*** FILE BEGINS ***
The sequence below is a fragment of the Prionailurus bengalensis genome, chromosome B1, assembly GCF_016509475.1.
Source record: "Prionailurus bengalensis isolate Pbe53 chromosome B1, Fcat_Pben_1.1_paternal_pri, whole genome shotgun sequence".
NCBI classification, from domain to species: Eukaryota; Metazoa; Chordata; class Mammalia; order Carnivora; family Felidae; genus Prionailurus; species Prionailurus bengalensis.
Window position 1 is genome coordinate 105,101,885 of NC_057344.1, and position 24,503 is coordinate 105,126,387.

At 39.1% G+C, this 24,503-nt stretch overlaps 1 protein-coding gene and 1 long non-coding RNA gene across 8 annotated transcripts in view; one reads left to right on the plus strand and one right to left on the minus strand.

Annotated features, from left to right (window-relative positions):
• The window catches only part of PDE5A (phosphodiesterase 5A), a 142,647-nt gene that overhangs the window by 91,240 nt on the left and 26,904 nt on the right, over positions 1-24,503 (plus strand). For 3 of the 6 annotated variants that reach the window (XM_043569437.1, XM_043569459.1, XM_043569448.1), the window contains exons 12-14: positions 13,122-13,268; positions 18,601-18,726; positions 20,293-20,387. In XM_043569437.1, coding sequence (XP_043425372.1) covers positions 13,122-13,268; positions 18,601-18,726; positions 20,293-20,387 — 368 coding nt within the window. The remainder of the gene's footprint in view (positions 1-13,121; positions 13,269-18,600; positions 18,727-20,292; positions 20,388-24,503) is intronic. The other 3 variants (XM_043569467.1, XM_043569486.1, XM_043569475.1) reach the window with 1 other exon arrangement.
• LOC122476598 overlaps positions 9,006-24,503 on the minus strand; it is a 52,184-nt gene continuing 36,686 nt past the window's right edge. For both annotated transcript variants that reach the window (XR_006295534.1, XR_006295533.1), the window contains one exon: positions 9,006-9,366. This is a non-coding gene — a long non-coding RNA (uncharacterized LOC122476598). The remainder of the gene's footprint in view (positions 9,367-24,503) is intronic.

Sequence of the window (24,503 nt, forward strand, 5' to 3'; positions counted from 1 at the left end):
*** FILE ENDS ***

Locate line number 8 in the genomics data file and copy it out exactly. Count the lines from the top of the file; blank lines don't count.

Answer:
• LOC122476598 overlaps positions 9,006-24,503 on the minus strand; it is a 52,184-nt gene continuing 36,686 nt past the window's right edge. For both annotated transcript variants that reach the window (XR_006295534.1, XR_006295533.1), the window contains one exon: positions 9,006-9,366. This is a non-coding gene — a long non-coding RNA (uncharacterized LOC122476598). The remainder of the gene's footprint in view (positions 9,367-24,503) is intronic.